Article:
How would you describe yourself and your work?
First of all, I ain’t no artist. This vague term, set by society, frankly makes me curl my toes. There’s no such thing as an overall term to describe people in my opinion. My belief is rather that every human being is uniquely shaped by his or her immediate surroundings and all the precious people populating those surroundings. I wouldn’t have been the Victor I am today if it wasn’t for my friends and family, and there’s nothing I’m more grateful for.
My work is unfiltered and unpolished
Concerning my work, I would describe it as a continuous interaction between the practice as a designer and my immediate surroundings. In my work I’m always honest towards myself: it’s unfiltered and unpolished. That being said, I guess that’s why I like Brussels so much as well. It’s unpolished, there’s no need to cover up anything. It’s about embracing the roughness and turning it into something precious. But honestly, when push comes to shove, I don’t exactly know how to describe myself and my work thoroughly. What I do know is that I’m having a great time! (Laughs)
How did you experience the exhibition?
To be fair, I can barely find my way into a museum. I’m more of a movie kind of guy but I really did like the exhibition. What fascinates me is the way Raveel sticks to his roots, which I mentioned earlier. It means so much to me to always stay true to your roots, no matter how far you get. The real beauty of this exhibition is hidden in the fact that this truly represents Roger Raveel, which equates Machelen aan de Leie with his wife Zulma.
Down to earth with both feet on the ground, that's the way he is and that's the way to go
Is there a certain work that moved you?
I can’t pick out a specific work - it’s the whole package and his sincere humbleness which moves me. The individualistic style proves he has always been honest towards himself and everyone surrounding him all the way through, never hiding his true identity. In my opinion, he takes his work seriously, but not himself, and I can truly respect that. Down to earth with both feet on the ground, that’s the way he is and that’s the way to go. Don’t you ever hide in any way?
The idea that only museums possess the power of deciding what's an art and what's not, is wrong
What’s the role of museums nowadays?
If a museum is considered the cradle of culture, it has to untie emotions. Just like a concert with a favourite band does for me. Although the idea that only museums possess the power of deciding what’s an art and what’s not is wrong. Not all art is stationed inside a museum. For me, art can be anything that unties emotions. The water slide in the swimming pool of Bruges, for example - sliding through the many flashing lights - brings you a certain state of ecstasy. It’s actually a pity that there has never been a slide inside BOZAR. (Laughs)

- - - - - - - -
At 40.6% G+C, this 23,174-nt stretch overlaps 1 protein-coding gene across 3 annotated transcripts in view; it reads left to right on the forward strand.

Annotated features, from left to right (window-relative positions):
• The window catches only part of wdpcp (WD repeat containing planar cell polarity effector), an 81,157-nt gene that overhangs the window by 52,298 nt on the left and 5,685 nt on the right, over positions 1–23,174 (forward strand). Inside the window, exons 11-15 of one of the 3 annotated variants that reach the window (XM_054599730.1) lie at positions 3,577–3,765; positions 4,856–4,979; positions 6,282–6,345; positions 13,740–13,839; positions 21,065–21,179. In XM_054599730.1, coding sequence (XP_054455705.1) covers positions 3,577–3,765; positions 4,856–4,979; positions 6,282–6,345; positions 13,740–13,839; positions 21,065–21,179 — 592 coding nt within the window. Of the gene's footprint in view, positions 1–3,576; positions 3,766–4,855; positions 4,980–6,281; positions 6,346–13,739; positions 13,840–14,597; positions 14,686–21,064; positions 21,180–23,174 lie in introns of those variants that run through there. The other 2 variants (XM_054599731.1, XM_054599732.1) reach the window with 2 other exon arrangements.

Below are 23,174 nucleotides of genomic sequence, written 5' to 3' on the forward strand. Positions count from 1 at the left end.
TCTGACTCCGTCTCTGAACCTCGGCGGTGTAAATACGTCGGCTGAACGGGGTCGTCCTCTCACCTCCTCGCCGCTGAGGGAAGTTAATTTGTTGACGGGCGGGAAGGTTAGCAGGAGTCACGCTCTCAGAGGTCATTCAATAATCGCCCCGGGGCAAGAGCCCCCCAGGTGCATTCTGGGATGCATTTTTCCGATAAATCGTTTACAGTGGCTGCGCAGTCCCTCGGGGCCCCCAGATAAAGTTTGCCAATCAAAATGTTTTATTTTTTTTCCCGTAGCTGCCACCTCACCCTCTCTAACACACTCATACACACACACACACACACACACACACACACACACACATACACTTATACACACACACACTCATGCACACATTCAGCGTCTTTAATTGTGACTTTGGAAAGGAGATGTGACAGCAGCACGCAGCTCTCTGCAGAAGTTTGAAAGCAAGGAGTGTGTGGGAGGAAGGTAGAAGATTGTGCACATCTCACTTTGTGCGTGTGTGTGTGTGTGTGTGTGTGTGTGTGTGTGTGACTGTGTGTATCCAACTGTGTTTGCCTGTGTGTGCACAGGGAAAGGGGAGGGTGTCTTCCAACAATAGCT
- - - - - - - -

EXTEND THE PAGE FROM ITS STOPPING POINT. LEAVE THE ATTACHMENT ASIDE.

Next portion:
Are there any similarities when you compare yourself to Raveel and his work?
There are unconditional honesty and the therapeutic use of vivid colours and corresponding patterns. That’s a quest we share, I guess, but I really don’t dare to compare myself - a 23-year-old - to the notorious hero he is. But yeah, the imagery I use is an unpolished hodgepodge of my surroundings, which stays true to my roots. This can be seen in his works as well.
People must dare to experimentally express themselves
What’s your main source of inspiration?
Personally, I have a huge interest in unconventional graphic design. It excites me to watch someone create something from scratch without knowing the basics of graphic design. The result can be surprisingly exciting when you don’t know exactly what you’re doing. People must dare to experimentally express themselves and according to me, there has to be more tolerant towards such projects.
Maybe the commercial picture needs to adapt to us - there's something to think about
What’s your message to the world?
Always have a proper opinion and never try to fit in. Stay true to yourself and your roots. There’s no need to hop on the commercial train in order to exploit your activities or secure a certain spot. Do we need to adapt ourselves to the growing commercialization? No. Maybe the commercial picture needs to adapt to us - now there’s something to think about.